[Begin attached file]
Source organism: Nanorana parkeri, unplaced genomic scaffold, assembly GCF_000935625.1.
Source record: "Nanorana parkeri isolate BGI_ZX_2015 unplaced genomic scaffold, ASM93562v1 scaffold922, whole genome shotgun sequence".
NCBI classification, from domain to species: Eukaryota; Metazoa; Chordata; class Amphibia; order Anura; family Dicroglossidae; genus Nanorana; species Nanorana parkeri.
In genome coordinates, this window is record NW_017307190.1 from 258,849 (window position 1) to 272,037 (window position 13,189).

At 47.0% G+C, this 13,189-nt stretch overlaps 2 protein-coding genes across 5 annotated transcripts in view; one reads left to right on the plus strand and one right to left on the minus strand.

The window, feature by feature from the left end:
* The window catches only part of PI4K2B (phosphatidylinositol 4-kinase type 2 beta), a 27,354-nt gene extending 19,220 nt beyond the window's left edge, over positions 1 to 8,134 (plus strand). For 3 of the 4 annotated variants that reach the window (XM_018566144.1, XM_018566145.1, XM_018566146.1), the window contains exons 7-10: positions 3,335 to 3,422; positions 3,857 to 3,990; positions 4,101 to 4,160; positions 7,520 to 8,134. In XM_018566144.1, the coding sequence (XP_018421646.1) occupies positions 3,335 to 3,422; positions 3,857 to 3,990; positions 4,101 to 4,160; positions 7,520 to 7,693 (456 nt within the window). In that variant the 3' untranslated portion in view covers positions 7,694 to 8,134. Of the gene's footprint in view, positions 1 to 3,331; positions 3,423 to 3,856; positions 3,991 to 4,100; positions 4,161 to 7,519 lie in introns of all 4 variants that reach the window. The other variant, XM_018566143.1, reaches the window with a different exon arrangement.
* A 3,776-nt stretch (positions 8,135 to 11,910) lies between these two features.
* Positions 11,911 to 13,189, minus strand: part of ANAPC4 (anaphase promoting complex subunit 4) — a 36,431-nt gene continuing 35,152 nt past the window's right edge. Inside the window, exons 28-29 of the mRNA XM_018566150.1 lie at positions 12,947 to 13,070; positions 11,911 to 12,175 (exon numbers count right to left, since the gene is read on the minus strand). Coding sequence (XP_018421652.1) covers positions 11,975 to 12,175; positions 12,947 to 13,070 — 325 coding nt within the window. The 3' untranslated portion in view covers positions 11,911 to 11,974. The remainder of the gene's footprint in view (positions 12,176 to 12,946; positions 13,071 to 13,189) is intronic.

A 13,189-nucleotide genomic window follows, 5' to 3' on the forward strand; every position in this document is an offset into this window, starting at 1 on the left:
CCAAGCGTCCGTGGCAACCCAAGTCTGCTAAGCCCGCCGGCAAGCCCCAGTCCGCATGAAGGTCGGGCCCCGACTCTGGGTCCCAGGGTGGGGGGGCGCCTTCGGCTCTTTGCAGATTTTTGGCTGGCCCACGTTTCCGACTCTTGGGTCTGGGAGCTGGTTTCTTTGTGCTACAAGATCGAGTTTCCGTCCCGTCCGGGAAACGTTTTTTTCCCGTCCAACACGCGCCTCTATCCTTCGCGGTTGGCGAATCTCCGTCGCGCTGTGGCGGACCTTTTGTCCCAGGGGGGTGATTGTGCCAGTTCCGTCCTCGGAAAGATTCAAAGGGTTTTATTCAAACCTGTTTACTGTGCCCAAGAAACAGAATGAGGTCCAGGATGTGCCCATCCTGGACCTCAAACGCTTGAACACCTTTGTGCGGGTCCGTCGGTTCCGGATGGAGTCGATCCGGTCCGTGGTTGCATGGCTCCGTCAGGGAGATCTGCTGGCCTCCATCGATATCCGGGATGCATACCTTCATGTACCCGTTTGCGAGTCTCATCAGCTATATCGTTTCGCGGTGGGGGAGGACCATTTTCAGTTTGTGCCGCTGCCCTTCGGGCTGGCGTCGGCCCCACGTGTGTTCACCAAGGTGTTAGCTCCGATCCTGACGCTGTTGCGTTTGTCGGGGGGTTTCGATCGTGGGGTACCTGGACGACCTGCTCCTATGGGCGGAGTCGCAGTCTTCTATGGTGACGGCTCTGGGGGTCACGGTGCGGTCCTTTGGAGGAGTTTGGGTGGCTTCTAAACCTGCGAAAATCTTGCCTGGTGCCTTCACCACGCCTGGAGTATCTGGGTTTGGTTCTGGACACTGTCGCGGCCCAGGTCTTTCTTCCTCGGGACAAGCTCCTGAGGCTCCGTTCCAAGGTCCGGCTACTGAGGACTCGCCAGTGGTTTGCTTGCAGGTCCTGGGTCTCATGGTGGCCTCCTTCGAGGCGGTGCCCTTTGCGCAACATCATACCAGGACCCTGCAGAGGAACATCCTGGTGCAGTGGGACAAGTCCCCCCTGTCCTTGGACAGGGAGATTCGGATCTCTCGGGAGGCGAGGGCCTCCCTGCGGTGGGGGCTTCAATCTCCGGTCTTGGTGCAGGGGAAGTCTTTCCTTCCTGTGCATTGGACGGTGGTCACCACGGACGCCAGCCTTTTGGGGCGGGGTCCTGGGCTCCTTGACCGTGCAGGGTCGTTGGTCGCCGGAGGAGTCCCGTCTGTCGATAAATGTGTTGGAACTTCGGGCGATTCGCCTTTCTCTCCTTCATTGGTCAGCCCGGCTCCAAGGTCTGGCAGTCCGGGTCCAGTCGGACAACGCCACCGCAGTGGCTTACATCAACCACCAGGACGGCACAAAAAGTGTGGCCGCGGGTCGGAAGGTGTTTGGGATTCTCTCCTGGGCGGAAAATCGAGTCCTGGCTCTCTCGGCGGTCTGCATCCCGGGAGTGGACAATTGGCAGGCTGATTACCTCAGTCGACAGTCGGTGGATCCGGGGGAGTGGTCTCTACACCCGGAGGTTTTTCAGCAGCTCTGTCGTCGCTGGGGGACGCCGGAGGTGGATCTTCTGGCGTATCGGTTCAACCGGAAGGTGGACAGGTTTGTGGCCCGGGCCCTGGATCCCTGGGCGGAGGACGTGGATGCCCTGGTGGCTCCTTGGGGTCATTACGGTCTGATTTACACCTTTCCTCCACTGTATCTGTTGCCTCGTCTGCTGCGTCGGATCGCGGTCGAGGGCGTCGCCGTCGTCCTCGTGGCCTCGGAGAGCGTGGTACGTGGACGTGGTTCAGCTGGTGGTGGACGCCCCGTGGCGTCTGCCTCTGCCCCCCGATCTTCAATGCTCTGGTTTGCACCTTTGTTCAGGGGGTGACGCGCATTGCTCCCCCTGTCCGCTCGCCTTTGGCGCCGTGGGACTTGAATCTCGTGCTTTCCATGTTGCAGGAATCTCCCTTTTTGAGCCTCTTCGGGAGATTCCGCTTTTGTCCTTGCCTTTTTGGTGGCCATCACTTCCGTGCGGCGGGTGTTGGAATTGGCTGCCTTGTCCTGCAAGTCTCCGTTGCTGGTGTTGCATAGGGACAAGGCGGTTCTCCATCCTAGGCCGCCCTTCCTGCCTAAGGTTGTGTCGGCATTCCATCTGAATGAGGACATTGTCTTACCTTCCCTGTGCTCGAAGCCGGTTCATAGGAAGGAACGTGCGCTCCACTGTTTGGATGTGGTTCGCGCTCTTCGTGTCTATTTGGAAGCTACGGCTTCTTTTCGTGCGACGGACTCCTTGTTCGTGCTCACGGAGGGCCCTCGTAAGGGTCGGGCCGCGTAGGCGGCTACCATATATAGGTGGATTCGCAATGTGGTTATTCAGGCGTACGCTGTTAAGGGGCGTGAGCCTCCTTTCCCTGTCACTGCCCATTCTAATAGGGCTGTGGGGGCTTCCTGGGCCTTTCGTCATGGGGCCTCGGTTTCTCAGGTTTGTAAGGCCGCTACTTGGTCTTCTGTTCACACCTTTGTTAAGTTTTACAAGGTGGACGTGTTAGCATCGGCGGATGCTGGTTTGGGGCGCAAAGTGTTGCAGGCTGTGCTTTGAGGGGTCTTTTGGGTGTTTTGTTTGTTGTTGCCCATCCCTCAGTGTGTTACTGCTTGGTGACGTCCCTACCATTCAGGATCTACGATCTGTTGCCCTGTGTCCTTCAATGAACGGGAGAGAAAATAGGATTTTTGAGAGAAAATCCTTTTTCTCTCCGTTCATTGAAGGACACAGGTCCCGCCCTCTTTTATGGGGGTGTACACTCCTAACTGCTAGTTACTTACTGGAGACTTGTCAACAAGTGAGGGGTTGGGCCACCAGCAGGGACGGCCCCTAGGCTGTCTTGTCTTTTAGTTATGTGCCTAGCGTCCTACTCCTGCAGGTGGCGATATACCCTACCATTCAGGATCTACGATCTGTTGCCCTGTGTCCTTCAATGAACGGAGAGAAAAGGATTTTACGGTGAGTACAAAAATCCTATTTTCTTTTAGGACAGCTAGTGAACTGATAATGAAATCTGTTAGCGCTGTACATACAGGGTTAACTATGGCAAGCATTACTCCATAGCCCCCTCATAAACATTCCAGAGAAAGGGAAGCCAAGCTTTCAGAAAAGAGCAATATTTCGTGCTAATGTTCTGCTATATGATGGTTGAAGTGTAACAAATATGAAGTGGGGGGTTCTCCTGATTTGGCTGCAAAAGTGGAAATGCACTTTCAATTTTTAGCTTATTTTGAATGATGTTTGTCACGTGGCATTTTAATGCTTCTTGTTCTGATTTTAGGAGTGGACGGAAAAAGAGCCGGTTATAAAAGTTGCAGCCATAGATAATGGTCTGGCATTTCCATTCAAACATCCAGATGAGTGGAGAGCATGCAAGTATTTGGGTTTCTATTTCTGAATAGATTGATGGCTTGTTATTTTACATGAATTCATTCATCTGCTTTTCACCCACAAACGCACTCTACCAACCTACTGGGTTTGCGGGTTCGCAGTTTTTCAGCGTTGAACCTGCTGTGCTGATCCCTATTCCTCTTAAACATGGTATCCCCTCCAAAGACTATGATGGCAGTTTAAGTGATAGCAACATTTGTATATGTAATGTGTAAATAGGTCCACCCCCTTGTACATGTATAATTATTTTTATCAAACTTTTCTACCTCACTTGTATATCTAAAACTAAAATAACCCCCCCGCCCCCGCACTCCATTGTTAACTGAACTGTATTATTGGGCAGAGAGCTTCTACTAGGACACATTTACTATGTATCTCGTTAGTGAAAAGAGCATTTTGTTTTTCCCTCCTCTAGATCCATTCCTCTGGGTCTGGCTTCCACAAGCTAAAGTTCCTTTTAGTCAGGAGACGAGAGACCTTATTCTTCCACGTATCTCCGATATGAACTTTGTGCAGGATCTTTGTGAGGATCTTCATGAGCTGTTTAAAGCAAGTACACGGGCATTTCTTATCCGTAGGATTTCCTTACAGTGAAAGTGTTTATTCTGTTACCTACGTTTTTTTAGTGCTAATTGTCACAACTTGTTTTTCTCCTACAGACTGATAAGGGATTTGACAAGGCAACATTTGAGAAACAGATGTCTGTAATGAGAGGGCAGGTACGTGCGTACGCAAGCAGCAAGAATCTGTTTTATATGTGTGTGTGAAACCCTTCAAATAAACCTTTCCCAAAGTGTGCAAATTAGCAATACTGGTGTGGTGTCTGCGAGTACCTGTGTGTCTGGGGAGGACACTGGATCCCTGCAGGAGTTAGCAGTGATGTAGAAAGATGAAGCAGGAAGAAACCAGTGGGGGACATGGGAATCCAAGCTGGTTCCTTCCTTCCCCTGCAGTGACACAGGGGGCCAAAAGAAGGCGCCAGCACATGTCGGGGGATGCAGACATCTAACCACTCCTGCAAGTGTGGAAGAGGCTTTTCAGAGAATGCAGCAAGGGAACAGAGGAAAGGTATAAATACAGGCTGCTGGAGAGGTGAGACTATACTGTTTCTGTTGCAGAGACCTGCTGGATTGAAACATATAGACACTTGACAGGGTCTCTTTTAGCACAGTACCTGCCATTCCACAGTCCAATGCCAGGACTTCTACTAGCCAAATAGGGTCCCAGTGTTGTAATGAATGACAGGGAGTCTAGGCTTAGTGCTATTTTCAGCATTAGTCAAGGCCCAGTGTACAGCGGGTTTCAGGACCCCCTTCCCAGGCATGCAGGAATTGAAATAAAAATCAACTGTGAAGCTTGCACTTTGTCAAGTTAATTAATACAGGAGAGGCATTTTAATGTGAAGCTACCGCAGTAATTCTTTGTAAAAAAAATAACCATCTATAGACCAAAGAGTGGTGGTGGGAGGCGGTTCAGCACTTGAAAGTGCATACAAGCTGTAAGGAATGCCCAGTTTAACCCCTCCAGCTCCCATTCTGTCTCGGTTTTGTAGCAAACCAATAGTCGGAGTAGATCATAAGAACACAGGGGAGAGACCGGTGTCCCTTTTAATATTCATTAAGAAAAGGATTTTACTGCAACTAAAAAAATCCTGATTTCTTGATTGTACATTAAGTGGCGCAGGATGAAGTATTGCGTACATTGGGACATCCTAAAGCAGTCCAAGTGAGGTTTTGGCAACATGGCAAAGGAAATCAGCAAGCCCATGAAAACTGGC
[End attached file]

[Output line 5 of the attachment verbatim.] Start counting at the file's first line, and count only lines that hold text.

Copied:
At 47.0% G+C, this 13,189-nt stretch overlaps 2 protein-coding genes across 5 annotated transcripts in view; one reads left to right on the plus strand and one right to left on the minus strand.